“Sweet Home Alabama. Where the skies are so blue.” It’s a great song. But did you know that it’s an answer song?
What’s an answer song? It’s a song that “answers” another song. Sometimes it explains a prior song, answers critics or completes a prior song, but usually it is a song that is a retort to a song by another artist.
Neil Young, an accomplished artist both as a solo guy and as a member of Crosby, Stills, Nash & Young, wrote the songs “Southern Man” and “Alabama” which were critical of, well, Alabama and The South. “Southern Man” was a particularly biting song, critical of the South for slavery and the resulting racism that was prevalent into the 60s. A few choice lyrics were:
“Now your crosses Are burning fast Southern man.”
“I saw cotton And I saw black tall white mansion and little shacks.”
“Now your crosses are burning fast.”
“Lily Belle, your hair is golden brown, I’ve seen your black man comin’ round,
Swear by God, I’m gonna cut him down!”
“I heard screamin and bullwhips cracking. How long? How long?”
So as you can see, Neil was giving the South what for. “Southern Man” was written in 1970, at the end of the social unrest of the 1960s. Just a few other quick mentions of social commentary songs that come to me off the top of my head, Janis Ian with “Society’s Child”, The Stories with “Louie”, CCR with “Fortunate Son”, and The Beatles with “Blackbird”. There are hundreds, maybe thousands, more.
Along came Leonard Skinner. The Jacksonville based band took the name of their anti-long hair gym teacher, with some slight modification, ultimately resulting in the name Lynyrd Skynyrd. Their answer song, “Sweet Home Alabama”, is one of my top five answer songs of all time, Unlike most answer songs, Lynyrd called Neil out by name.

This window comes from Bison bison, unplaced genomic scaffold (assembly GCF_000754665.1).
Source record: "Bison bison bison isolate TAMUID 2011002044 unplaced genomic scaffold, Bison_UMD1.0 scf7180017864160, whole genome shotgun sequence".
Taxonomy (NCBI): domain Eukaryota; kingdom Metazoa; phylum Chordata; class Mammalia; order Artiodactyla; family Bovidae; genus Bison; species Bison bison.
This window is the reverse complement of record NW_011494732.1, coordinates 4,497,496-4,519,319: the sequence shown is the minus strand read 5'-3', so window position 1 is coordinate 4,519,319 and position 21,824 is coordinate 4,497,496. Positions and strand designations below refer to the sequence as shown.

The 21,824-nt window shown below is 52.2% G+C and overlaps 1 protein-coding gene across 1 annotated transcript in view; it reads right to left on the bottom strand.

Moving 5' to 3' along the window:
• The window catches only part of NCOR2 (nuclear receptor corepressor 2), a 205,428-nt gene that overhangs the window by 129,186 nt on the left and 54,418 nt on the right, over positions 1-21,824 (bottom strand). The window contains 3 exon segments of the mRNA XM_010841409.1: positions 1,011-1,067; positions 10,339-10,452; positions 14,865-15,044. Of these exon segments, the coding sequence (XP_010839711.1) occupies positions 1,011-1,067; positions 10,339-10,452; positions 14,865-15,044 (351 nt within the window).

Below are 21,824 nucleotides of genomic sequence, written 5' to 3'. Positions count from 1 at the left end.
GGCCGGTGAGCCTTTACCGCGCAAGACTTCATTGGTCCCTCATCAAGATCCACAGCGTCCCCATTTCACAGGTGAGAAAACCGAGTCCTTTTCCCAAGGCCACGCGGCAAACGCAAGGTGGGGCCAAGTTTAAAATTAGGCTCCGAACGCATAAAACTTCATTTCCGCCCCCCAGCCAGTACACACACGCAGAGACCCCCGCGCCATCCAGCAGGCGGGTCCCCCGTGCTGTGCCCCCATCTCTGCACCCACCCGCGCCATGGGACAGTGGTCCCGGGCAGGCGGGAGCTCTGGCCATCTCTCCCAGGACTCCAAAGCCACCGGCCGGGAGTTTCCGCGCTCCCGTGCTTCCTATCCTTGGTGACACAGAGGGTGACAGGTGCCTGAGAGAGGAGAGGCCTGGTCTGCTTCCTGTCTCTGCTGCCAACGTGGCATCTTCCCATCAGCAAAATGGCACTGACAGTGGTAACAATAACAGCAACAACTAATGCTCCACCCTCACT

“Well I heard Mister Young sing about her, Well I heard ole Neil put her down. Well, I hope Neil Young will remember. A southern man don’t need him around any how.”
“In Birmingham they love the Gov’nor. Now we all did what we could do. Now Watergate does not bother me. Does your conscience bother you?”
Lynyrd’s song concludes by talking about the good times of Muscle Shoals and the happy times in the South.
One of the cool points about “Sweet Home Alabama”, at the very start, you hear “Turn it up.” That was actually an instruction to the sound crew to turn up the monitor so Van Zandt could hear better, but it sounded so cool, it was left in the song.
So now you know the history of “Sweet Home Alabama”, the state song of Alabama. And while it’s the best Rock’n’Roll state song, Ray Charles’ “Georgia On My Mind” is still the best state song ever.
Kelly Burke, master attorney, former district attorney and magistrate judge, is engaged in private practice. He writes about the law, rock’n’roll and politics. These articles are not designed to give legal advice, but are designed to inform the public about how the law affects their daily lives. Contact Kelly at firstname.lastname@example.org
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